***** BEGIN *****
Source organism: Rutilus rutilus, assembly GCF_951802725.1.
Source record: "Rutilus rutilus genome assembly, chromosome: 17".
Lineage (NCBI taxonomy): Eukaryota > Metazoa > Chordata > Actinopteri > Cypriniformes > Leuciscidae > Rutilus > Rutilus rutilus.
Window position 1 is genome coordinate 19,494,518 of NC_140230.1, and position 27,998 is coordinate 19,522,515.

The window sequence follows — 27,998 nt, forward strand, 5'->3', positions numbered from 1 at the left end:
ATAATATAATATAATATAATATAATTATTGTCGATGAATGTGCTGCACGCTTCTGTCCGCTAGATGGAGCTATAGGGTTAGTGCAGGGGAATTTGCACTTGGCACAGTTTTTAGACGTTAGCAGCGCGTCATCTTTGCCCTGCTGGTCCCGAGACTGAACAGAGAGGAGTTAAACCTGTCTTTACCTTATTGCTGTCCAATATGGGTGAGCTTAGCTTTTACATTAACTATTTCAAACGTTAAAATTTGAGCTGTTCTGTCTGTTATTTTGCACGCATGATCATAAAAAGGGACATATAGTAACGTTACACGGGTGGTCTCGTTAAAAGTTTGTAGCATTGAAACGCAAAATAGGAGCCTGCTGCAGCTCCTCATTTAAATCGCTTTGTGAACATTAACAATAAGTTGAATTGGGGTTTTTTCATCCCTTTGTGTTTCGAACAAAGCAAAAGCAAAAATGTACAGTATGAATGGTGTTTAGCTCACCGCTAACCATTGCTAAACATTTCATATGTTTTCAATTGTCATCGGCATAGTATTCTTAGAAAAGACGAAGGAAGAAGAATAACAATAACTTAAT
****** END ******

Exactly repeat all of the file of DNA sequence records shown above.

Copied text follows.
Source organism: Rutilus rutilus, assembly GCF_951802725.1.
Source record: "Rutilus rutilus genome assembly, chromosome: 17".
Lineage (NCBI taxonomy): Eukaryota > Metazoa > Chordata > Actinopteri > Cypriniformes > Leuciscidae > Rutilus > Rutilus rutilus.
Window position 1 is genome coordinate 19,494,518 of NC_140230.1, and position 27,998 is coordinate 19,522,515.

The window sequence follows — 27,998 nt, forward strand, 5'->3', positions numbered from 1 at the left end:
ATAATATAATATAATATAATATAATTATTGTCGATGAATGTGCTGCACGCTTCTGTCCGCTAGATGGAGCTATAGGGTTAGTGCAGGGGAATTTGCACTTGGCACAGTTTTTAGACGTTAGCAGCGCGTCATCTTTGCCCTGCTGGTCCCGAGACTGAACAGAGAGGAGTTAAACCTGTCTTTACCTTATTGCTGTCCAATATGGGTGAGCTTAGCTTTTACATTAACTATTTCAAACGTTAAAATTTGAGCTGTTCTGTCTGTTATTTTGCACGCATGATCATAAAAAGGGACATATAGTAACGTTACACGGGTGGTCTCGTTAAAAGTTTGTAGCATTGAAACGCAAAATAGGAGCCTGCTGCAGCTCCTCATTTAAATCGCTTTGTGAACATTAACAATAAGTTGAATTGGGGTTTTTTCATCCCTTTGTGTTTCGAACAAAGCAAAAGCAAAAATGTACAGTATGAATGGTGTTTAGCTCACCGCTAACCATTGCTAAACATTTCATATGTTTTCAATTGTCATCGGCATAGTATTCTTAGAAAAGACGAAGGAAGAAGAATAACAATAACTTAAT